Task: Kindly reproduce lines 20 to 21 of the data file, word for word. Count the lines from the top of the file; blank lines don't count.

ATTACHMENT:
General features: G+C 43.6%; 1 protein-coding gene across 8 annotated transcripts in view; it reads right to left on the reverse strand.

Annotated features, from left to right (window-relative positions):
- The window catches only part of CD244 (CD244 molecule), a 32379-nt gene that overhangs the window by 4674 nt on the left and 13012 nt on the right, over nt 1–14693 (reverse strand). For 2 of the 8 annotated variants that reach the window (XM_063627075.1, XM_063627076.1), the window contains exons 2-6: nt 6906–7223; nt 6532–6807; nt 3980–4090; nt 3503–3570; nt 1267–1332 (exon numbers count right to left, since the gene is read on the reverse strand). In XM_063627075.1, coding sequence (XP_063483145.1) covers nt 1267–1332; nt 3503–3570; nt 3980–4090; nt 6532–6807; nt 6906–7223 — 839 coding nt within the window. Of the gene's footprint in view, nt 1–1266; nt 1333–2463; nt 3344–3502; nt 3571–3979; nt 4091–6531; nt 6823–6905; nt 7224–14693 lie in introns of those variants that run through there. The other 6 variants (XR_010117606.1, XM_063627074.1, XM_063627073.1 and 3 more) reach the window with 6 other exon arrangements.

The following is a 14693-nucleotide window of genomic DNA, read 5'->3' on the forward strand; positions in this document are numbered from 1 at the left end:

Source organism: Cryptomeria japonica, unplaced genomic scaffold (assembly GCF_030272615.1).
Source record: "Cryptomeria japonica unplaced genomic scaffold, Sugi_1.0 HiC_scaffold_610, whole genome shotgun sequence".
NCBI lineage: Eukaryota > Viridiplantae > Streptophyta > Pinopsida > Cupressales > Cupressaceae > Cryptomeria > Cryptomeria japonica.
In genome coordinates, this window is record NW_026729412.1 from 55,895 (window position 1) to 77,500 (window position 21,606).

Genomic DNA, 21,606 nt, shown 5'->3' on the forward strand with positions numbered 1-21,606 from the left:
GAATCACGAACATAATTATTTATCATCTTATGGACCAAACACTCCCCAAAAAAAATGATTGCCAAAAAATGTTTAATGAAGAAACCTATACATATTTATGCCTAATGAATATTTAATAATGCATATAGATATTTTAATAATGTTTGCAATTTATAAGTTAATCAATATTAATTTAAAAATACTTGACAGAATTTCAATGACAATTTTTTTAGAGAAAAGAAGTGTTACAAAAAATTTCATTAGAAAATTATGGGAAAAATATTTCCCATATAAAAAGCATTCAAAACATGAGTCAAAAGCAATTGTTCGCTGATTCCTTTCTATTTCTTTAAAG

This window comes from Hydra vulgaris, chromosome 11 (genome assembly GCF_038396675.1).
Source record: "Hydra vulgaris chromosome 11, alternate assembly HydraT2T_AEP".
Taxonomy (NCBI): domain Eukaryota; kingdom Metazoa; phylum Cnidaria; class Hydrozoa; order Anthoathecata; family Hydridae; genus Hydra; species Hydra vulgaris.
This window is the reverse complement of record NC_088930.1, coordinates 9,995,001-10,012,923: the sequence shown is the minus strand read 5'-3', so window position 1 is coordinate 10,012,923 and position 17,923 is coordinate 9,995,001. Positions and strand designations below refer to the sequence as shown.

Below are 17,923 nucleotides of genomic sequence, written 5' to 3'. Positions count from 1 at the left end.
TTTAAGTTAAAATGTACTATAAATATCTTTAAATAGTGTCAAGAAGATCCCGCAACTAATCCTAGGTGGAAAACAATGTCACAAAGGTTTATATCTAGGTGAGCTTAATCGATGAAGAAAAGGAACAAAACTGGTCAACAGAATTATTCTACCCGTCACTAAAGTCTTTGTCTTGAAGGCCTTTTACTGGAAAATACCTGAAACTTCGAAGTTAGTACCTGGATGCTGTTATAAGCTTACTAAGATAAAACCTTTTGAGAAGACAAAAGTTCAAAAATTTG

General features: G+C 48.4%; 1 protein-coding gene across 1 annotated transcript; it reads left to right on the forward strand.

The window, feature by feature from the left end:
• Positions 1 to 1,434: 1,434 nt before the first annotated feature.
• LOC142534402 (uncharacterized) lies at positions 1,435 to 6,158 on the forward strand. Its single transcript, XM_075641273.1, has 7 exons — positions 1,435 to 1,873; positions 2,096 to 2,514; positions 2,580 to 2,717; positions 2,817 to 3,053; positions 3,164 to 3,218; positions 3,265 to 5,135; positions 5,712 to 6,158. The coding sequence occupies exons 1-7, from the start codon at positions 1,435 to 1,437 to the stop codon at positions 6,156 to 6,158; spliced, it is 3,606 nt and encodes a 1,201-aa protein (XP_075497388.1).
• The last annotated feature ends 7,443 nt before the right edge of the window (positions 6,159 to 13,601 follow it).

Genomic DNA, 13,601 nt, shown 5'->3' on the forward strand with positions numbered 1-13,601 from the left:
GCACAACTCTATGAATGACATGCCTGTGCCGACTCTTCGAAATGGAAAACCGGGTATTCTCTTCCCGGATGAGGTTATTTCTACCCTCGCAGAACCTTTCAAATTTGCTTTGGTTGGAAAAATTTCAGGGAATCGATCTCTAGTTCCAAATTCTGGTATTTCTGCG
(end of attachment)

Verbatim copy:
• LOC142534402 (uncharacterized) lies at positions 1,435 to 6,158 on the forward strand. Its single transcript, XM_075641273.1, has 7 exons — positions 1,435 to 1,873; positions 2,096 to 2,514; positions 2,580 to 2,717; positions 2,817 to 3,053; positions 3,164 to 3,218; positions 3,265 to 5,135; positions 5,712 to 6,158. The coding sequence occupies exons 1-7, from the start codon at positions 1,435 to 1,437 to the stop codon at positions 6,156 to 6,158; spliced, it is 3,606 nt and encodes a 1,201-aa protein (XP_075497388.1).
• The last annotated feature ends 7,443 nt before the right edge of the window (positions 6,159 to 13,601 follow it).